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Expat

These are the best places in America to retire?!

Dateline: Bratislava, Slovakia

For years, I’ve seen publications claiming to expose the “best places in America to retire”. For many people, these onshore “safe havens” have been places like Florida, Nevada, and even Alaska – places with no state income tax and warm weather.

Of course, by following the information on this site, it’s possible one could retire overseas and pay no income tax – state or federal – but let’s set that fact aside for a moment.

I just came across a list called the “10 Best Small Cities in America to Retire To”… and I have to say I’m shocked.

Granted, I’m nowhere near retirement age, and my penchant for a bustling large city with plenty of social options is likely to be different from the choices made by someone looking to settle down in their golden years.

However, considering that almost every retirement survey examines the cost of living, tax burden, and access to health care, this list misses the mark by a mile as far as I’m concerned.

According to real estate blog Movoto, Florissant, Missouri – a suburb of St. Louis – is the “best small city to retire” in the United States.

Other than having my car stolen there, I can’t say I have a lot of experience with St. Louis. But I do know the weather is horrible much of the year and that Missouri imposes a state sales tax.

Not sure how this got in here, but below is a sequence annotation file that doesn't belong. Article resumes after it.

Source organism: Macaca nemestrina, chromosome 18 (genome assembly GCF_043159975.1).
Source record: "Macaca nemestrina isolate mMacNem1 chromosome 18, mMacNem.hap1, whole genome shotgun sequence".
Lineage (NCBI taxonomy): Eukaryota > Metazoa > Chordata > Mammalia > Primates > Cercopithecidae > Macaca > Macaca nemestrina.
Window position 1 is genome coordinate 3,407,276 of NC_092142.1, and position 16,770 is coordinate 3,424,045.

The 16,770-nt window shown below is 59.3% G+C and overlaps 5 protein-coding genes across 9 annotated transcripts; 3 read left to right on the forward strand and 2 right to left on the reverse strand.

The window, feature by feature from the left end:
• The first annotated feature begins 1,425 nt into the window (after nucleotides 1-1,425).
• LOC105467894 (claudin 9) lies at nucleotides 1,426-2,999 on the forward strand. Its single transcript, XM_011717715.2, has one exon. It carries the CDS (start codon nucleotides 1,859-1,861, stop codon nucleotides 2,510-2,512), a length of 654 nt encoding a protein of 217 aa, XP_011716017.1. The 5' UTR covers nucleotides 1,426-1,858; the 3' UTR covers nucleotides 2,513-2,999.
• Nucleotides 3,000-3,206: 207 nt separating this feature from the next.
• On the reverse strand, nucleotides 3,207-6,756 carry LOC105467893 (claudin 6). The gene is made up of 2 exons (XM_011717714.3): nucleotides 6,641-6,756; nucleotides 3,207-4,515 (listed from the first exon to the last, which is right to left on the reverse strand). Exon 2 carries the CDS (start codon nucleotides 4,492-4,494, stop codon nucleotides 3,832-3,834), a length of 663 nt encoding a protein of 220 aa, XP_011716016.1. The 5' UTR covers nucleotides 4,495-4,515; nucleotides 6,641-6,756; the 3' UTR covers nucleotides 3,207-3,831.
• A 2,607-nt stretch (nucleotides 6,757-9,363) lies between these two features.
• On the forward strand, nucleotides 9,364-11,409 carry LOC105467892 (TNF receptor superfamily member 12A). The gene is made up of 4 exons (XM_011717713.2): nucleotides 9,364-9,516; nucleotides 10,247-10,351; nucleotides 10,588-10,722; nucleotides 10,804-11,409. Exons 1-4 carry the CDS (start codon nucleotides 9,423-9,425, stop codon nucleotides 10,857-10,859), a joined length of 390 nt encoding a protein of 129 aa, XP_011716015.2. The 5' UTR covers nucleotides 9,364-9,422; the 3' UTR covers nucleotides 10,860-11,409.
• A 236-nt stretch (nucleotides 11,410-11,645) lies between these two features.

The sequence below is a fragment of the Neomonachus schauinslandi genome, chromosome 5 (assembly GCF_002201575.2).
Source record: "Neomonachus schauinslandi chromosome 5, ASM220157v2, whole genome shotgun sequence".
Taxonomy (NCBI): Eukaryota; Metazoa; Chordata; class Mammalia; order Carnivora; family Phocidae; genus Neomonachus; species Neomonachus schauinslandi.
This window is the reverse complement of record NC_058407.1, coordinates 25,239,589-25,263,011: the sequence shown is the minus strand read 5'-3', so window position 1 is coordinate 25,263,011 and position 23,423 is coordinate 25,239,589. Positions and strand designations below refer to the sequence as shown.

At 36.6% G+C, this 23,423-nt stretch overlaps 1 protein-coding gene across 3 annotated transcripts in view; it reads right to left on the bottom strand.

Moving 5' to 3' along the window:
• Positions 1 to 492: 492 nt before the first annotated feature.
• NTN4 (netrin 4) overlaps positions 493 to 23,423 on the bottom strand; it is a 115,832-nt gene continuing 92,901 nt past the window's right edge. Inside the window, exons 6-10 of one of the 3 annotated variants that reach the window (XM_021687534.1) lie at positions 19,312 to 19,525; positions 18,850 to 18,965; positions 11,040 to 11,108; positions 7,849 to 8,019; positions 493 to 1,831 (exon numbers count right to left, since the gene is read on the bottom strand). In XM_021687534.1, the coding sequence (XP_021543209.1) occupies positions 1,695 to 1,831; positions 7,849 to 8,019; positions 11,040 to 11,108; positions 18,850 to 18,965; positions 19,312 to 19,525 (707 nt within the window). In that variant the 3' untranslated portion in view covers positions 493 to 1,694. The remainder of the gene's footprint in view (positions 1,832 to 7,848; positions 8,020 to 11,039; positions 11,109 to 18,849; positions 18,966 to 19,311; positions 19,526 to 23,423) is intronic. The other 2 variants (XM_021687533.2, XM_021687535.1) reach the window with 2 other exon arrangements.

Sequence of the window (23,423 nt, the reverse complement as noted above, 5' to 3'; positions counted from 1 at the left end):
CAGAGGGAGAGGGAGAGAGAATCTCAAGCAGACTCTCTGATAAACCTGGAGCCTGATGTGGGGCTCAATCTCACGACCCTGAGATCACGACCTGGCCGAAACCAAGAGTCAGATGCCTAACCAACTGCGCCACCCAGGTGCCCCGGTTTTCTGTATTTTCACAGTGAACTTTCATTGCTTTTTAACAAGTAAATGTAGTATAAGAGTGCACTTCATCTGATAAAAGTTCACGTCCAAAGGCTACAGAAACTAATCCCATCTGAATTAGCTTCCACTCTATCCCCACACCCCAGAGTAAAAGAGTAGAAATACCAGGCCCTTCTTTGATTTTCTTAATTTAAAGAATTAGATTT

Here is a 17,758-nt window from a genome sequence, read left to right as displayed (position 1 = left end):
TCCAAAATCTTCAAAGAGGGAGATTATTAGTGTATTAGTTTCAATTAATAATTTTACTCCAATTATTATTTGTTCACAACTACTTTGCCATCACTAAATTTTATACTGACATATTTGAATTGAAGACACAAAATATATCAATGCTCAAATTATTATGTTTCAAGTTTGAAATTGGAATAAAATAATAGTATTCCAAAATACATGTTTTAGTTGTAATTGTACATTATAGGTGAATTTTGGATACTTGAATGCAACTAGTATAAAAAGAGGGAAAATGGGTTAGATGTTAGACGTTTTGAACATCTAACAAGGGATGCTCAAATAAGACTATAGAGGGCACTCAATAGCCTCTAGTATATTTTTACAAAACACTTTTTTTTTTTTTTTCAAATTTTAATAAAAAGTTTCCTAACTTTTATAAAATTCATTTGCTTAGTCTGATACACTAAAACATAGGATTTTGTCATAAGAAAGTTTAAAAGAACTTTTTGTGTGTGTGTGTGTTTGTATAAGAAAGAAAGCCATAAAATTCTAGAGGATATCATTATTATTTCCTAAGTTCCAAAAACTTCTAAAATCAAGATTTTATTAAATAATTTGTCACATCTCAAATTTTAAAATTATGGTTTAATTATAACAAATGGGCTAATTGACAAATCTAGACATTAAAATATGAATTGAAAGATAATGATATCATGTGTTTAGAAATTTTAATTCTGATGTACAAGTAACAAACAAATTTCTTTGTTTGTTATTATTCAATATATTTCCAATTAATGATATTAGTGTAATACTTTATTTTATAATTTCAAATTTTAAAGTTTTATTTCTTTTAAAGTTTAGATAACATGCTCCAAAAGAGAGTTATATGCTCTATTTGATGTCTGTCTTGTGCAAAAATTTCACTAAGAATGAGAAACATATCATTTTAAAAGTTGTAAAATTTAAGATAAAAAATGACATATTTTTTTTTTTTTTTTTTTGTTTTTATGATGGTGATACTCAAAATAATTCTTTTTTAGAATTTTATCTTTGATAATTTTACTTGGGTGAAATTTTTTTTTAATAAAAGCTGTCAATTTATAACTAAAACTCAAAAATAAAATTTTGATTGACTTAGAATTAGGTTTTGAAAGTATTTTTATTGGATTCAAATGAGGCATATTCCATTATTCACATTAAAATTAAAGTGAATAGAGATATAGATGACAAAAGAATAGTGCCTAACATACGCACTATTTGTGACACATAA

According to Movoto, other cities to crack the top ten include West Des Moines, Iowa, Lakewood, Ohio, Hendersonville, Tennessee, and Fountain Valley, California.

Having lived in Lakewood, Ohio for part of my childhood, I have to call foul on this list. Most of the cities being touted as excellent retirement destinations have poor weather and high taxes. In the case of Lakewood, Ohio, you will not only pay federal and state taxes, but a city income tax as well.

And while Des Moines doesn’t exactly sound like an exciting retirement destination, I would avoid anywhere in over-taxed, bankrupt California like the plague.

For that level of taxation, you might as well live in New York City.

Of course, I believe you should live or retire overseas. If you’re capable of moving to Tennessee, you’re capable of moving to Panama. You’ll still have to fly to see your grandchildren, and on the occasions they come to see you, they’ll at least get a glimpse of culture outside of their own country.